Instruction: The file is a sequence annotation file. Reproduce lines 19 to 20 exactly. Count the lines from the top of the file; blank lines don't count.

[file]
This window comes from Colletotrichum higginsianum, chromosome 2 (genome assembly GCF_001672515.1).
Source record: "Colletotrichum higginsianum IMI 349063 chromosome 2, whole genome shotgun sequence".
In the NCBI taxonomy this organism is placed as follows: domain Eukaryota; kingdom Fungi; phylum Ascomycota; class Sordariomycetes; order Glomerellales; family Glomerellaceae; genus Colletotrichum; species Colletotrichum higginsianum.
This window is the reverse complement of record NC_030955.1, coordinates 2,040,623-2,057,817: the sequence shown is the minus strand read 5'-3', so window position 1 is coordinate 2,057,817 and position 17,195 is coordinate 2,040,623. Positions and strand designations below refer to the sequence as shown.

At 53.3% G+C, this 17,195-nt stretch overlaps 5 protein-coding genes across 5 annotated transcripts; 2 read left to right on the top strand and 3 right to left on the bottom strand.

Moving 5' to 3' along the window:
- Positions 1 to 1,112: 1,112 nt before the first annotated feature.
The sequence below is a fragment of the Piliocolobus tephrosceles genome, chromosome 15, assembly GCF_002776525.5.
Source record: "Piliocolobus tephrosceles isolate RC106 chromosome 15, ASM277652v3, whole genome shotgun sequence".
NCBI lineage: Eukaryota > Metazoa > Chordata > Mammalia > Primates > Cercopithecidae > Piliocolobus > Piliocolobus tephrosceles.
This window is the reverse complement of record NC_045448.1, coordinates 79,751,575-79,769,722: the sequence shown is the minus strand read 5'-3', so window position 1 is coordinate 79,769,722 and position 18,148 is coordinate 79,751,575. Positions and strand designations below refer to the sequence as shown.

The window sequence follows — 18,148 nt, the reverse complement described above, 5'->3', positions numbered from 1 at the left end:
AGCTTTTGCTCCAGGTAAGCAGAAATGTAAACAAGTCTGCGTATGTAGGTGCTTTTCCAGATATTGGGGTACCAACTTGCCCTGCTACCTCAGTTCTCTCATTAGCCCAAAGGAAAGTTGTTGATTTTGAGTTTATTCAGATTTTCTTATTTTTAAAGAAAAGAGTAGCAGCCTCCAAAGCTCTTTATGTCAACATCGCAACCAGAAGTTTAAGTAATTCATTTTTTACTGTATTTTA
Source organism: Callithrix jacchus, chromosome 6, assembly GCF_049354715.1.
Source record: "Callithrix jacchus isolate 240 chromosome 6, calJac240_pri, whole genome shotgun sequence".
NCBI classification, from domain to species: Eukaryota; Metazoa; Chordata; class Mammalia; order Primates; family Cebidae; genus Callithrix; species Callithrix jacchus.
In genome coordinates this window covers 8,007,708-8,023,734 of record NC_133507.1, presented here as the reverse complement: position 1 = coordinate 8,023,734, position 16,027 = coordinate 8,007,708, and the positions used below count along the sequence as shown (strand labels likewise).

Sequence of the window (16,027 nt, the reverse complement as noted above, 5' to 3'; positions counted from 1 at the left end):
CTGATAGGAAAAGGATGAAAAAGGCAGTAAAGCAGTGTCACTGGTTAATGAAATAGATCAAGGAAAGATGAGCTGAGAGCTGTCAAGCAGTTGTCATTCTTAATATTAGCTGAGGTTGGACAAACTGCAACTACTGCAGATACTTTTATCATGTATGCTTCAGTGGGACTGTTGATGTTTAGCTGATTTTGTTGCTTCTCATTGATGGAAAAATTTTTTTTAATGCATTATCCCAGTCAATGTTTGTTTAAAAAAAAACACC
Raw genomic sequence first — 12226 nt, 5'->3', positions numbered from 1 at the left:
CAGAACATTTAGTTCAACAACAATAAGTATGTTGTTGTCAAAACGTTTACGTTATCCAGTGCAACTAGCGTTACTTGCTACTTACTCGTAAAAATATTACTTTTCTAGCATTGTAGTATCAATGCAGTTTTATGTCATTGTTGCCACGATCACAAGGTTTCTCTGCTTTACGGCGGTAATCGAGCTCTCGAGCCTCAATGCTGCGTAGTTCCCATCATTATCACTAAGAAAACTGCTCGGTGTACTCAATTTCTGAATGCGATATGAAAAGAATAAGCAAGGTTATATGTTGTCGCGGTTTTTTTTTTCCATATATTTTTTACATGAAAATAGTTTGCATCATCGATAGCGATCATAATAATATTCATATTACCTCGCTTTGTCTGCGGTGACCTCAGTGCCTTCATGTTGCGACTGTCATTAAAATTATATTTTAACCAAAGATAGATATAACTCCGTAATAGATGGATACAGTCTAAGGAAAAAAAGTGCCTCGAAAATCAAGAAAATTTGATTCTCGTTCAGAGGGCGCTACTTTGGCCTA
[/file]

CTGATAGGAAAAGGATGAAAAAGGCAGTAAAGCAGTGTCACTGGTTAATGAAATAGATCAAGGAAAGATGAGCTGAGAGCTGTCAAGCAGTTGTCATTCTTAATATTAGCTGAGGTTGGACAAACTGCAACTACTGCAGATACTTTTATCATGTATGCTTCAGTGGGACTGTTGATGTTTAGCTGATTTTGTTGCTTCTCATTGATGGAAAAATTTTTTTTAATGCATTATCCCAGTCAATGTTTGTTTAAAAAAAAACACC
Raw genomic sequence first — 12226 nt, 5'->3', positions numbered from 1 at the left: